blue or green and tungsten or fluorescent?
'I am trying to do some keying in my humble garage studio. I have decided to work with daylight bulbs so I don't have to black out windows or wait until night.
I have a muslin green screen. Will that work best with daylight, or should I go blue.
I also want to use fluorescent lights. I have 300w and 600w frenels, but they blow too much heat.
Idea:? Can I use daylight fluorescent tube or shop light bulbs for my screen and can I use a combination of 150w fluorescent spirals for talent lighting?
Here is a diagram of what I want to do. I have been reading that the bulbs in Home Depot have the correct color index for daylight use. Is that correct. I would love to have Kino, but can't afford them.
After shooting I was going to garbage matte my image and pull the key from there.
I am trying to upload a schematic, but can't find the upload button for this thread.
G5, 1.7, 4MB RAM, 30"cine, G4, 1.6 2MB RAM, Mbox, Neumann TLM-103, FCP HD 5. Pro Tools, Adobe Creative Suite, Reason 3.0, Macromedia Studio, ProAnimator, HVX200 with Firestore v4.0
Well... some old schoolers (here and elsewhere) would probably say "Don't try that" (actually, not bad advice)... but...
It can be done, and I've probably done worse.
Just make sure that, like all key setups, that you light your key wall and your talent completely independently from each other. I know, it's the well-known Rule #1 in the Big Book of Keying, but it bears repeating.
Secondly, run a test or two to make sure that you don't have any flicker problems... since the fixtures from the big-box hardware stores aren't exactly flicker-free instruments like Kinos or electronic-ballast HMIs are. If so, it may be possible to overcome that if your camera as a variable shutter (film) or clear-scan mode (video).
But.... if you already have tungsten balanced instruments available, I personally would just pop 20 bucks for a roll of black Visqueen and cover the windows. That sure sounds a lot easier to me than buying a bunch of bulbs and rounding up shop fixtures that "kinda work."
But yes, it can be done....
Fantastic Plastic Entertainment, Inc.
The color of the screen and the color of the lighting are two different things! Green is often chosen because there's blue in the foreground objects. Essentially you can use any color in the background that does not appear in the foreground.
As regards the color temperature of the lighting, you want to use the same (either daylight or tungsten) on both. This allows the camera to be white balanced properly and to make the color reproduction as accurate as possible.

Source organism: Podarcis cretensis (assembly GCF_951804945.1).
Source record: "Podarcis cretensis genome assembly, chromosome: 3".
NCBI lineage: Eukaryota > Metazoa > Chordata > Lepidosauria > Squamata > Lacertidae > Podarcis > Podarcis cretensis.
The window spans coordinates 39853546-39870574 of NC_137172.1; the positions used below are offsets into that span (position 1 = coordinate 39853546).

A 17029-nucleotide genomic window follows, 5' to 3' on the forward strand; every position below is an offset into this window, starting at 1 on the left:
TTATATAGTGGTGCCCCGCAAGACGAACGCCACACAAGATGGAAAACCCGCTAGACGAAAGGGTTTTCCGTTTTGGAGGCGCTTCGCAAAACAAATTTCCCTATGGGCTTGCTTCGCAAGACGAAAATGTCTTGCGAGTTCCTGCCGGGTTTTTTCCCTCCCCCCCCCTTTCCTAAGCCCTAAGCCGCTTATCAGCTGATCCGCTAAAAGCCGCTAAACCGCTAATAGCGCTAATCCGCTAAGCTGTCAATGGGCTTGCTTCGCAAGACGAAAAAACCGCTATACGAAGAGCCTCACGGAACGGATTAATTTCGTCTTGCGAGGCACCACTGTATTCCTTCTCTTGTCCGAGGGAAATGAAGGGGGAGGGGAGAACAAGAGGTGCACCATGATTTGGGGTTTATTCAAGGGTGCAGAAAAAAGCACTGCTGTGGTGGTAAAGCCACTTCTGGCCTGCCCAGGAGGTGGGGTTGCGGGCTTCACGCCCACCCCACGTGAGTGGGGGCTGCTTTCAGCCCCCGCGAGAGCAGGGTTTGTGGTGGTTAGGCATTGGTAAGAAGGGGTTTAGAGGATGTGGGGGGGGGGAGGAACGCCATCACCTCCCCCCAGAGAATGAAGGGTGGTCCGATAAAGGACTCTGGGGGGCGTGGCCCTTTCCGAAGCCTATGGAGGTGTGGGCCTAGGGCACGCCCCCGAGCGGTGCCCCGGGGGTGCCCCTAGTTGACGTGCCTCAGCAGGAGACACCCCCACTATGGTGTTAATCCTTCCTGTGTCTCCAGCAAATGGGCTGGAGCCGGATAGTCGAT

Fluorescent shop lights do not produce accurate color rendering, so should be avoided. Proper photographic flo's (like Kino Flo) both have special color corrected tubes and ballasts that make the lights flicker twice as fast to create more light.
Of course you can do anything you want, just carefully observe your results and make the proper adjustments.
One other thing to remember is to keep your subject as far from the green screen as possible, as your green screen will reflect green back to your subject making it more difficult during the keying process. If you are just lighting the Green screen with the Flo's then just make sure and use the same brand and model. Color Temp and CRI levels aren't really important as long as you are just lighting the green screen.
If you are lighting people with these flo's then here is some information to keep in mind.
Fluorescent tubes come in a wide variety of not only color temperatures but various CRI ( Color Rendering Index) levels. You can look at the lettering on each tube that will tell you in most cases where the tube rates. A lot of tubes will have 70, 80 or 90 somewhere within the markings on the end of the tube. 70 CRI will have a higher green spike than 80 CRI or 90 CRI and they aren't really good for lighting people. I would suggest you find tubes that have as close to 5000 or 3000 kelvin as possible and has a 90 CRI rating for the best color spectrum representation. Look up Vita-Light
Depending on the fixtures ballast type you should be able to find tubes that will light to the tubes capability or rating.
I found Philips T-8 tubes with 90 CRI in 3000k (TL-930) and 5000k (TL-950) kelvin temperatures that can be dimmed using the Mark X Philips electronic ballasts. Note the 9 is for 90 CRI and the 3 or 5 is for the kelvin degree. These tubes are beautiful and extremely color constant between tubes and tube sizes. The tubes you'll find at the big box stores should give you some indications of how they rate.
You may want to purchase some color corrective gel so you can add some blue to the tungsten units.
I believe you should use anything and everything you have and learn what works for you. I hope this helps you.